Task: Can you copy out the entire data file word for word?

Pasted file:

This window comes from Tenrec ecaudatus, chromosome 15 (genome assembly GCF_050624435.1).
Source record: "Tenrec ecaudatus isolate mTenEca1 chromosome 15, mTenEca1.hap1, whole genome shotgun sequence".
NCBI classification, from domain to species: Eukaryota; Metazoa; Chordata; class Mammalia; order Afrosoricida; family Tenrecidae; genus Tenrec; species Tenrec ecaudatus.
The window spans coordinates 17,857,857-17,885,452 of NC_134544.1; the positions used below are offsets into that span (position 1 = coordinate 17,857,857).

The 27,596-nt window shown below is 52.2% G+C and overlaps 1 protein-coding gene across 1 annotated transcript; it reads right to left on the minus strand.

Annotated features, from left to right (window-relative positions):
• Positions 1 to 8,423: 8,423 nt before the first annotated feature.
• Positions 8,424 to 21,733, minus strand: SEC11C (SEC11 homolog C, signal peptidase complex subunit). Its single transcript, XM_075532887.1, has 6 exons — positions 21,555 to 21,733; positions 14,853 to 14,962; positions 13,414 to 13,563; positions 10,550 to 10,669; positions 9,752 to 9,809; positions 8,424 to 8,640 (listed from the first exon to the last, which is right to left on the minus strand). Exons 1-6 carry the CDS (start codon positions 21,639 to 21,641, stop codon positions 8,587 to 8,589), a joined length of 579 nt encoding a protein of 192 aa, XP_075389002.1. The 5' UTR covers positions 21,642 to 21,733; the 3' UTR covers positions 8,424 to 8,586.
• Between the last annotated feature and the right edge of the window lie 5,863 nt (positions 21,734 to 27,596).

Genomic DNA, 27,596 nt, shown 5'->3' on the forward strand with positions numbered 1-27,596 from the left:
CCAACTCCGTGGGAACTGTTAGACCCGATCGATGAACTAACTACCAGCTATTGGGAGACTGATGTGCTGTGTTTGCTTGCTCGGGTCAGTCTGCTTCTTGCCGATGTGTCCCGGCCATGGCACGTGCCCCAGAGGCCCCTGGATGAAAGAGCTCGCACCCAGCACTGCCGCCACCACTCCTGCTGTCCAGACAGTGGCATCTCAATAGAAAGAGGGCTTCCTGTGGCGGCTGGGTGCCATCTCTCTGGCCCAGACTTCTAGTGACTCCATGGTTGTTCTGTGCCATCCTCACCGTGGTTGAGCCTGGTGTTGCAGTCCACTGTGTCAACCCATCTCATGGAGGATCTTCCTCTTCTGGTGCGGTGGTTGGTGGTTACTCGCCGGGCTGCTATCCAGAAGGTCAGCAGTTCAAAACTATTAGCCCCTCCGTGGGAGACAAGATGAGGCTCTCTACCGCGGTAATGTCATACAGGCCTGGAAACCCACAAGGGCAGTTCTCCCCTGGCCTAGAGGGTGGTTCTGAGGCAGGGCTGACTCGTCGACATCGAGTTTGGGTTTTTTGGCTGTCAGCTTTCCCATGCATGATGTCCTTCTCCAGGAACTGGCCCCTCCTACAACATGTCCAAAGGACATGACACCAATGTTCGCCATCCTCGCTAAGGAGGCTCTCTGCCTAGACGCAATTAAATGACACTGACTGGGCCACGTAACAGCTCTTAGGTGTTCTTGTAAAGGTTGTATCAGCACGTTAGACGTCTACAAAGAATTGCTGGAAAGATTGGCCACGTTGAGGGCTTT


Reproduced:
This window comes from Tenrec ecaudatus, chromosome 15 (genome assembly GCF_050624435.1).
Source record: "Tenrec ecaudatus isolate mTenEca1 chromosome 15, mTenEca1.hap1, whole genome shotgun sequence".
NCBI classification, from domain to species: Eukaryota; Metazoa; Chordata; class Mammalia; order Afrosoricida; family Tenrecidae; genus Tenrec; species Tenrec ecaudatus.
The window spans coordinates 17,857,857-17,885,452 of NC_134544.1; the positions used below are offsets into that span (position 1 = coordinate 17,857,857).

The 27,596-nt window shown below is 52.2% G+C and overlaps 1 protein-coding gene across 1 annotated transcript; it reads right to left on the minus strand.

Annotated features, from left to right (window-relative positions):
• Positions 1 to 8,423: 8,423 nt before the first annotated feature.
• Positions 8,424 to 21,733, minus strand: SEC11C (SEC11 homolog C, signal peptidase complex subunit). Its single transcript, XM_075532887.1, has 6 exons — positions 21,555 to 21,733; positions 14,853 to 14,962; positions 13,414 to 13,563; positions 10,550 to 10,669; positions 9,752 to 9,809; positions 8,424 to 8,640 (listed from the first exon to the last, which is right to left on the minus strand). Exons 1-6 carry the CDS (start codon positions 21,639 to 21,641, stop codon positions 8,587 to 8,589), a joined length of 579 nt encoding a protein of 192 aa, XP_075389002.1. The 5' UTR covers positions 21,642 to 21,733; the 3' UTR covers positions 8,424 to 8,586.
• Between the last annotated feature and the right edge of the window lie 5,863 nt (positions 21,734 to 27,596).

Genomic DNA, 27,596 nt, shown 5'->3' on the forward strand with positions numbered 1-27,596 from the left:
CCAACTCCGTGGGAACTGTTAGACCCGATCGATGAACTAACTACCAGCTATTGGGAGACTGATGTGCTGTGTTTGCTTGCTCGGGTCAGTCTGCTTCTTGCCGATGTGTCCCGGCCATGGCACGTGCCCCAGAGGCCCCTGGATGAAAGAGCTCGCACCCAGCACTGCCGCCACCACTCCTGCTGTCCAGACAGTGGCATCTCAATAGAAAGAGGGCTTCCTGTGGCGGCTGGGTGCCATCTCTCTGGCCCAGACTTCTAGTGACTCCATGGTTGTTCTGTGCCATCCTCACCGTGGTTGAGCCTGGTGTTGCAGTCCACTGTGTCAACCCATCTCATGGAGGATCTTCCTCTTCTGGTGCGGTGGTTGGTGGTTACTCGCCGGGCTGCTATCCAGAAGGTCAGCAGTTCAAAACTATTAGCCCCTCCGTGGGAGACAAGATGAGGCTCTCTACCGCGGTAATGTCATACAGGCCTGGAAACCCACAAGGGCAGTTCTCCCCTGGCCTAGAGGGTGGTTCTGAGGCAGGGCTGACTCGTCGACATCGAGTTTGGGTTTTTTGGCTGTCAGCTTTCCCATGCATGATGTCCTTCTCCAGGAACTGGCCCCTCCTACAACATGTCCAAAGGACATGACACCAATGTTCGCCATCCTCGCTAAGGAGGCTCTCTGCCTAGACGCAATTAAATGACACTGACTGGGCCACGTAACAGCTCTTAGGTGTTCTTGTAAAGGTTGTATCAGCACGTTAGACGTCTACAAAGAATTGCTGGAAAGATTGGCCACGTTGAGGGCTTT